Caste, indeed, is a personal matter : The Tribune India


Mahabir S Jaglan

The Bishnoi community has carved out an eco-sensitive niche in the harsh environment of the Thar desert. It has left a distinct imprint on the fragile landscape by providing social sanction to natural vegetation and wildlife protection. It was in 2018 that I visited Jodhpur to explore the socio-ecological milieu of this community through a survey by MSc geography students of Kurukshetra University. The village selected, Rudkali, is 6 km from the historical site of Khejarali village, where 363 women are said to have disobeyed Jodhpur king Abhai Singh and sacrificed their lives to save khejari tree groves in 1730.

The village presents a serene picture. The settlement is surrounded by common land, studded with thorny bushes supporting wildlife. The agricultural land is diligently separated from the wildlife habitats by robust fencing. Such is the dominance of the socio-ecological ethos of the Bishnoi community that all communities ensure space and safety for wildlife and trees in the village.

But surprisingly, the treatment of humans is not on the same footing. It’s a society with strong caste hierarchy and discernible economic inequality. The students faced a volley of counter queries about their caste affiliation. Most upper and dominant caste houses have entry and access demarcations for different castes. The doorstep is the limit for the lower castes and they are served water in earthen or aluminum utensils. The students reported that they were provided conditional entry for interaction. Their seating arrangement was often in accordance with their caste hierarchy.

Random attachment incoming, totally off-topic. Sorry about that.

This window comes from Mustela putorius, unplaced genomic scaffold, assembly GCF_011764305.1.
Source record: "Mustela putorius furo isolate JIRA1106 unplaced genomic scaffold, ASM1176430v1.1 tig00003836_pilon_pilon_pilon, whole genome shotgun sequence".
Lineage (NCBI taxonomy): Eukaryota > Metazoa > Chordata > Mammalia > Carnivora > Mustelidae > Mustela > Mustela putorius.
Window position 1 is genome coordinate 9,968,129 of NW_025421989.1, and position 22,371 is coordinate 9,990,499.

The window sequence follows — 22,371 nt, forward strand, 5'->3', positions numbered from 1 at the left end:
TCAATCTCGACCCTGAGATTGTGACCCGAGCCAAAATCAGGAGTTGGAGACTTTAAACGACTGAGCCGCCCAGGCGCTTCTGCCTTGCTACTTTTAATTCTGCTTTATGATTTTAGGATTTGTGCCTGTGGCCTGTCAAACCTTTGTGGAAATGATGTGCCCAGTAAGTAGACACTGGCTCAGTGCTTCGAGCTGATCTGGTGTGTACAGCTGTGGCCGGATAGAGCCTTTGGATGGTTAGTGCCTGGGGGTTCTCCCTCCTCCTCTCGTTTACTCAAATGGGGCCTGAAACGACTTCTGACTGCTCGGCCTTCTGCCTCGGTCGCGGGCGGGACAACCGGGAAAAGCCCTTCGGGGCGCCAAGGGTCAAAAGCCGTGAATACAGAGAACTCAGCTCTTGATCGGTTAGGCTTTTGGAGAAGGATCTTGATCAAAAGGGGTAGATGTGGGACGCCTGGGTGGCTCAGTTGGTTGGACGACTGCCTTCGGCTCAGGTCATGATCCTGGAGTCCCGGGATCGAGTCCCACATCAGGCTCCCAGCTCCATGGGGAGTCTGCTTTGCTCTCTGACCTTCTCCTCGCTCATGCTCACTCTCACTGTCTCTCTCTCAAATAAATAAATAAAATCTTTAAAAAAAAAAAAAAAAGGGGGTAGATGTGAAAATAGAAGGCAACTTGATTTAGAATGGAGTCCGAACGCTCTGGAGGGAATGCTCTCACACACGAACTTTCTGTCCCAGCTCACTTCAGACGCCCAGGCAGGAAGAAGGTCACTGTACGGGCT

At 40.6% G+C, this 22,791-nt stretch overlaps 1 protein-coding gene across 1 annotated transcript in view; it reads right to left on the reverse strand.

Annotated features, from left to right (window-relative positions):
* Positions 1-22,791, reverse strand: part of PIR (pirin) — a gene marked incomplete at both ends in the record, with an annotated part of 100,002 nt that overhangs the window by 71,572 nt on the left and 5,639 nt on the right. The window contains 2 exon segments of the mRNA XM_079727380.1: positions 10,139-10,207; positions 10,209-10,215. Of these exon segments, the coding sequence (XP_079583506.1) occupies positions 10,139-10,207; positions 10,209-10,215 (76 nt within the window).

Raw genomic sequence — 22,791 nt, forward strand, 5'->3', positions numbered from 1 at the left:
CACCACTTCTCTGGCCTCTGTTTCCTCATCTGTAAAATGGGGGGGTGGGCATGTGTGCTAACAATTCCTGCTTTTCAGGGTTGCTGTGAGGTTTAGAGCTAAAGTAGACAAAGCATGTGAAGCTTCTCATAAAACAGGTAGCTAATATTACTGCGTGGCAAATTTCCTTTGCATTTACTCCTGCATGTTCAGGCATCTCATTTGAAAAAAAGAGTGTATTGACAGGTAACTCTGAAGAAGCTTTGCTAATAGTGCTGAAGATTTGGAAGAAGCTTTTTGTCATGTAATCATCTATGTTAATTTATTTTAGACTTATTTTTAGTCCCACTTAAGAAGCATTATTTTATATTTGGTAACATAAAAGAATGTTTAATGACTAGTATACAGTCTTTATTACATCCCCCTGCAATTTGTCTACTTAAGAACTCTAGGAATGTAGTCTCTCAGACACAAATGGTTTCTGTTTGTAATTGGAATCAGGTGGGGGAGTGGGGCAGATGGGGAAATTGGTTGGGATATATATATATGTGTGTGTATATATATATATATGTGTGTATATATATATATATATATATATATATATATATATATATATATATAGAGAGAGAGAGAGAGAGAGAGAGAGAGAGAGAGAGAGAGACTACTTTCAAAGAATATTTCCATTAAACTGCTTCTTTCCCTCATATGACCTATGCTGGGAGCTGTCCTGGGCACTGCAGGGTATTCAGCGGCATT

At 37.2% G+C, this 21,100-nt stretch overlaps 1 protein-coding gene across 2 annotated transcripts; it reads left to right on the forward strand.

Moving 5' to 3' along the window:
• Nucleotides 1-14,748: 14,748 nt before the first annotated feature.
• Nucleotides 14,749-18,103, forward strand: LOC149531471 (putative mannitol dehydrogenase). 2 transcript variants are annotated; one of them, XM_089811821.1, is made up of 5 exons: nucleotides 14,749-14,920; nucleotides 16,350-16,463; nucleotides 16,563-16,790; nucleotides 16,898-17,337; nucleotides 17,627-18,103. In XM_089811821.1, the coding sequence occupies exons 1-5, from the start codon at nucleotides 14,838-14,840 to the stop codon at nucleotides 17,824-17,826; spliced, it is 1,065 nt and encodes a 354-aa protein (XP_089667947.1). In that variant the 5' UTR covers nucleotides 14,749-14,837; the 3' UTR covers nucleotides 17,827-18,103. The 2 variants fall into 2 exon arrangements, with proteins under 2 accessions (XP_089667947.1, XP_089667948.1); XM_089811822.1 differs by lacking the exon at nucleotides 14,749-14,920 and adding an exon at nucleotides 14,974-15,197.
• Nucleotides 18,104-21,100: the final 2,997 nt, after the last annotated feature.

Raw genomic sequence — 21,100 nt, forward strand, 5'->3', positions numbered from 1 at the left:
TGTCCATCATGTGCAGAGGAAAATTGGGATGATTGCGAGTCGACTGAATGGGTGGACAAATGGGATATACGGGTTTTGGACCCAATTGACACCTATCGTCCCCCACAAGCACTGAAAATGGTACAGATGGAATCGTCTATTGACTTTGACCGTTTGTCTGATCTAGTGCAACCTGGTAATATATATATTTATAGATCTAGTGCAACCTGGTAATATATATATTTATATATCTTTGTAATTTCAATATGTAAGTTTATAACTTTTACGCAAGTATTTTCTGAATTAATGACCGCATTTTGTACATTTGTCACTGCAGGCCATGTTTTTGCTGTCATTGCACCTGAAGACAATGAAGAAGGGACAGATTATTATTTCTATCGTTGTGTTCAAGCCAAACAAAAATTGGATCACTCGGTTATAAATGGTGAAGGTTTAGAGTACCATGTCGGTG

We, the supervising staff, also had a chance to witness social discrimination. We entered a fenced farmstead and requested an educated girl of the family to pluck seasonal fruits for us. She was courteous enough to ask us to be seated on a charpoy and offered matira (local watermelon). Meanwhile, our students also arrived for the survey. The girl made arrangements for their seating too and started interacting with them. Minutes later, her grandfather arrived. He had a probing eye and asked about our caste identity. Luckily, we had with us a teacher belonging to his community who assured him that there was nothing amiss in our occupancy of the charpoy. Then he enquired about the caste background of our students and showed displeasure about their interaction with his granddaughter.

During a discussion on the pervasive social segregation in the rural area, Rajender Parihar of Jai Narain Vyas University, Jodhpur, pointed out that the young generation of lower castes had developed ways to counter this menace. He said, ‘When someone sharing public space or a seat in a bus asks them their caste identity, pat comes the query: “What is your bank account number?” The man is taken aback and says it is a personal matter. Then comes the counter reply: “My caste is my private issue”.’